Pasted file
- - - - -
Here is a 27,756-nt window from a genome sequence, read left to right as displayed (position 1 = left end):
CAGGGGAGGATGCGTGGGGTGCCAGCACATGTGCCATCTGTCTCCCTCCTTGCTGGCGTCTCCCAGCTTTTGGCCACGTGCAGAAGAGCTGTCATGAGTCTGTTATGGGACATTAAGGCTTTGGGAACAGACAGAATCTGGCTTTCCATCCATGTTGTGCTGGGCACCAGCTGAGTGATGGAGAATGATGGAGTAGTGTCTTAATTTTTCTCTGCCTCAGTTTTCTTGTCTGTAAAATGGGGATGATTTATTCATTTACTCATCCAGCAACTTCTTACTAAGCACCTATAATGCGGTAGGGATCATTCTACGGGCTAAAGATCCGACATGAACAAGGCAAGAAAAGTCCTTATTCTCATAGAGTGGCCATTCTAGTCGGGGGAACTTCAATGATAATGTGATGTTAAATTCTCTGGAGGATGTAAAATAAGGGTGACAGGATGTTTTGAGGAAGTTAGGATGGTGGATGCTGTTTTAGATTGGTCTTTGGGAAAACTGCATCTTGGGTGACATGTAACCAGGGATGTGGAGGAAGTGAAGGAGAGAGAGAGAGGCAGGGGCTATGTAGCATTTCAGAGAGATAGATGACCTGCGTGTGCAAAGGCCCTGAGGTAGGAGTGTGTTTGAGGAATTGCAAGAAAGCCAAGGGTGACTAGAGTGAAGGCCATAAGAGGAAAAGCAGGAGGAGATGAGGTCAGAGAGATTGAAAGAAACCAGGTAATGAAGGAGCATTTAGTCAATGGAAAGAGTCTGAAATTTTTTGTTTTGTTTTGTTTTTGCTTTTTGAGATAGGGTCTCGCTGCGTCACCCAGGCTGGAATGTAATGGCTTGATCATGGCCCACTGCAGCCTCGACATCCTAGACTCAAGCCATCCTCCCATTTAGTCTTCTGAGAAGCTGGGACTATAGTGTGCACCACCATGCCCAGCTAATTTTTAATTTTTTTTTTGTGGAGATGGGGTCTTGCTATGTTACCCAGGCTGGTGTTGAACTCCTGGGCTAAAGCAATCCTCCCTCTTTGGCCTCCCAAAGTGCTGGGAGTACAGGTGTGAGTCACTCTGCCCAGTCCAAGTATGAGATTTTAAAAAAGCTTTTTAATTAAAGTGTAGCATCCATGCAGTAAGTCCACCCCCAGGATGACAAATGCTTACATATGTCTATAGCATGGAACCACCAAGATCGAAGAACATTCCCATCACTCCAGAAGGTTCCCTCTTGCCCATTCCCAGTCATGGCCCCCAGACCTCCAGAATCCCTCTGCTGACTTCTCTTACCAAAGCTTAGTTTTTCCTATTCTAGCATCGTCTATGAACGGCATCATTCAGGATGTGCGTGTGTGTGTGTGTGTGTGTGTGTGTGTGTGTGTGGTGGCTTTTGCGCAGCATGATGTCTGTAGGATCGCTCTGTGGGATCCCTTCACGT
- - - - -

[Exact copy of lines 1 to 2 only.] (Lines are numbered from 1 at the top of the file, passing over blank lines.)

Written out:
Here is a 27,756-nt window from a genome sequence, read left to right as displayed (position 1 = left end):
CAGGGGAGGATGCGTGGGGTGCCAGCACATGTGCCATCTGTCTCCCTCCTTGCTGGCGTCTCCCAGCTTTTGGCCACGTGCAGAAGAGCTGTCATGAGTCTGTTATGGGACATTAAGGCTTTGGGAACAGACAGAATCTGGCTTTCCATCCATGTTGTGCTGGGCACCAGCTGAGTGATGGAGAATGATGGAGTAGTGTCTTAATTTTTCTCTGCCTCAGTTTTCTTGTCTGTAAAATGGGGATGATTTATTCATTTACTCATCCAGCAACTTCTTACTAAGCACCTATAATGCGGTAGGGATCATTCTACGGGCTAAAGATCCGACATGAACAAGGCAAGAAAAGTCCTTATTCTCATAGAGTGGCCATTCTAGTCGGGGGAACTTCAATGATAATGTGATGTTAAATTCTCTGGAGGATGTAAAATAAGGGTGACAGGATGTTTTGAGGAAGTTAGGATGGTGGATGCTGTTTTAGATTGGTCTTTGGGAAAACTGCATCTTGGGTGACATGTAACCAGGGATGTGGAGGAAGTGAAGGAGAGAGAGAGAGGCAGGGGCTATGTAGCATTTCAGAGAGATAGATGACCTGCGTGTGCAAAGGCCCTGAGGTAGGAGTGTGTTTGAGGAATTGCAAGAAAGCCAAGGGTGACTAGAGTGAAGGCCATAAGAGGAAAAGCAGGAGGAGATGAGGTCAGAGAGATTGAAAGAAACCAGGTAATGAAGGAGCATTTAGTCAATGGAAAGAGTCTGAAATTTTTTGTTTTGTTTTGTTTTTGCTTTTTGAGATAGGGTCTCGCTGCGTCACCCAGGCTGGAATGTAATGGCTTGATCATGGCCCACTGCAGCCTCGACATCCTAGACTCAAGCCATCCTCCCATTTAGTCTTCTGAGAAGCTGGGACTATAGTGTGCACCACCATGCCCAGCTAATTTTTAATTTTTTTTTTGTGGAGATGGGGTCTTGCTATGTTACCCAGGCTGGTGTTGAACTCCTGGGCTAAAGCAATCCTCCCTCTTTGGCCTCCCAAAGTGCTGGGAGTACAGGTGTGAGTCACTCTGCCCAGTCCAAGTATGAGATTTTAAAAAAGCTTTTTAATTAAAGTGTAGCATCCATGCAGTAAGTCCACCCCCAGGATGACAAATGCTTACATATGTCTATAGCATGGAACCACCAAGATCGAAGAACATTCCCATCACTCCAGAAGGTTCCCTCTTGCCCATTCCCAGTCATGGCCCCCAGACCTCCAGAATCCCTCTGCTGACTTCTCTTACCAAAGCTTAGTTTTTCCTATTCTAGCATCGTCTATGAACGGCATCATTCAGGATGTGCGTGTGTGTGTGTGTGTGTGTGTGTGTGTGTGTGTGGTGGCTTTTGCGCAGCATGATGTCTGTAGGATCGCTCTGTGGGATCCCTTCACGT